The first time a controller was made for and put on a tractor for testing, it did closed-loop heading. The software enabled an operator to type in a heading he or she wanted. Then, the desired heading would be communicated to the electro-hydraulic actuator to turn appropriately. At first, the test were closed-loop to ensure the model of the kinematic vehicle. These first tests gave the industry a good feeling for other things that might disturb the tractor.
Design of the Heading Controller
To handle quick responses to great heading step commands, the designers made a hybrid controller. They made it non-linear, with two commands following in quick succession, to quickly respond to big problems in steering, angle or heading. Big changes usually happened after big step commands. A vehicle whose state was near zero allowed the Linear Quadratic Regulator controller to take command
Double quick succession commands, or “bang-bang” commands, is the standard non-linear design. This design allows the auto-steering to self-corrects similar to how a human driver would. If the desired change is an increase of 90 degrees, the quick succession commands would make a hard right, hold, then straighten to get in line with the intended heading. This is opposed to the linear commands that would make a hard right then slowly straightening toward the target heading.
The one negative thing about quick succession commands is that when the changes are small, the controller jiggles between commands of hard rights and lefts. So small change commands were reserved for a linear controller.
The test had the tractor driving .9 meters per second on bumpy land. The operator put in for the first heading, and then several commands, in sequence, after. Regardless of the bumpiness, the tractor performed according to how it was commanded. In one minute’s time, the average error was a mere .03 degrees off in heading. It’s standard deviation was .76 degrees. In other tests, the sensor noise was zero with one degree standard deviation, so an accurate standard deviation would definitely be less than one degree.
Response time for a 90 degree change in heading was seven seconds, and the time it took to fully complete the command was ten seconds. Four degrees of overshoot occurred at the completion of the heading step response.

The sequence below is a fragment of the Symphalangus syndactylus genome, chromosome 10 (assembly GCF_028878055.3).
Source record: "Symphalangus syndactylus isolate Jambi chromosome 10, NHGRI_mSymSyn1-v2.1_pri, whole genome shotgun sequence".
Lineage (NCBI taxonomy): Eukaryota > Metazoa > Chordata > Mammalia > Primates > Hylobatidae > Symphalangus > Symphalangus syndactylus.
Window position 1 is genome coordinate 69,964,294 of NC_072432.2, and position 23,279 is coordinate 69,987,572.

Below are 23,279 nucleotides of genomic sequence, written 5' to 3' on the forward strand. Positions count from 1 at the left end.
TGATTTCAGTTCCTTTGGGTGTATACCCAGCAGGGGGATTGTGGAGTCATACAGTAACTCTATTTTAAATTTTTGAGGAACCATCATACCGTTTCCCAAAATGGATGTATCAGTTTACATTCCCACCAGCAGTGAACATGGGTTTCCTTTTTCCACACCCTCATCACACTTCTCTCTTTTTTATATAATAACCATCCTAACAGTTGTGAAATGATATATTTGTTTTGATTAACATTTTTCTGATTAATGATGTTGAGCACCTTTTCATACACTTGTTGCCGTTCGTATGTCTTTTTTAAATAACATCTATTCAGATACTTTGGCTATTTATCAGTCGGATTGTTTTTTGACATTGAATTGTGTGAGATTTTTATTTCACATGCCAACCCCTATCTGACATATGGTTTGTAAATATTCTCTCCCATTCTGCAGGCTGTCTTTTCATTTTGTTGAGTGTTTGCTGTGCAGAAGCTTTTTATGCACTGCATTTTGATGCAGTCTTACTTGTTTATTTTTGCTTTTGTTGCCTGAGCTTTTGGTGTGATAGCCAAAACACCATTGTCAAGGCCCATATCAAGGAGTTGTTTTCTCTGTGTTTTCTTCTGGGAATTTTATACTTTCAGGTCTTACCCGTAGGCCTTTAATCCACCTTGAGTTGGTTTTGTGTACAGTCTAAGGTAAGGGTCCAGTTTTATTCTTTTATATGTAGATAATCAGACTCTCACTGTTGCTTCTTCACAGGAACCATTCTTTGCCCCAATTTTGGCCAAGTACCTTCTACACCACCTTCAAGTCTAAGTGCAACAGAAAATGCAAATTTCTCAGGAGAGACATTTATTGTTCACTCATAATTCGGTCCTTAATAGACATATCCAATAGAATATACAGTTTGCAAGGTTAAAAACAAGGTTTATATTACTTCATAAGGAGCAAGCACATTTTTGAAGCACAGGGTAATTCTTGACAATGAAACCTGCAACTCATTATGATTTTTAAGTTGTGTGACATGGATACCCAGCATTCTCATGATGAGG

Results of Tracking the Closed-loop
After this performance, next was the need to track a straight line. A set of tests was created to be like tracking a row. This was accomplished by collecting heading and wheel-angle data and communicating the data back to the control system.
Design of the controller
The controller for this test was also a hybrid. The first task was getting the vehicle to the field and lined up with the row. To do this, a control mode was created based on the closed-loop controller of the previous test. When the vehicle was lined up on the row, a linear controller took command.
Results of Line Tracking Experiment
These tests were done on the same plot of land as the closed-loop tests. The vehicle was set before the test (manually) at .33 meters per second (in first gear). The command was to drive along four swaths, running parallel to each other, along the field. The swaths were 50 m long and 3 m apart. Everything was automatic: steering to get on the row, driving down the row, and the u-turns. The CDGPS was set by a manual drive to set the position estimate.
Because of this method, a consistent bias of about 10 centimeters appeared as a difference in the two trials. To eliminate this bias, a more sophisticated method of cycle ambiguity resolution would be required such as two-frequency receivers or pseudolites. This is something to look into in further experimentation.
The CDGPS did not show actual positioning, so the errors are errors in the control and how the vehicle was disturbed. In fact, the tractor drove along the rows with a standard deviation of less than 2.5 centimeters. The position, laterally was never off by greater than 10 centimeters, and the average error, in every test, was less than 1 centimeter.
These experiment are the the beginning of the path to reliable and inexpensive automation for land vehicles. The results are exciting because:
- A tractor was auto-steered using GPS only
- A constant gain controller (one that based on the simplest of vehicle models) guided the tractor
- GPS was shown to be able to guide along straight paths accurately and effectively.
Among all eight tests, the standard deviation was less than 2 1/2 centimeters. The next big step would be the transition between auto-steering a tractor by itself to auto-steering a tractor hauling some form of heavy equipment. This will be much more complicated as there are many more variables of movement to consider. Auto-steering on a curve is also a future challenge. It is possible that the methods tested here, with a bit more sophistication, could handle a tractor plus implement combo. There is more testing going on to research this.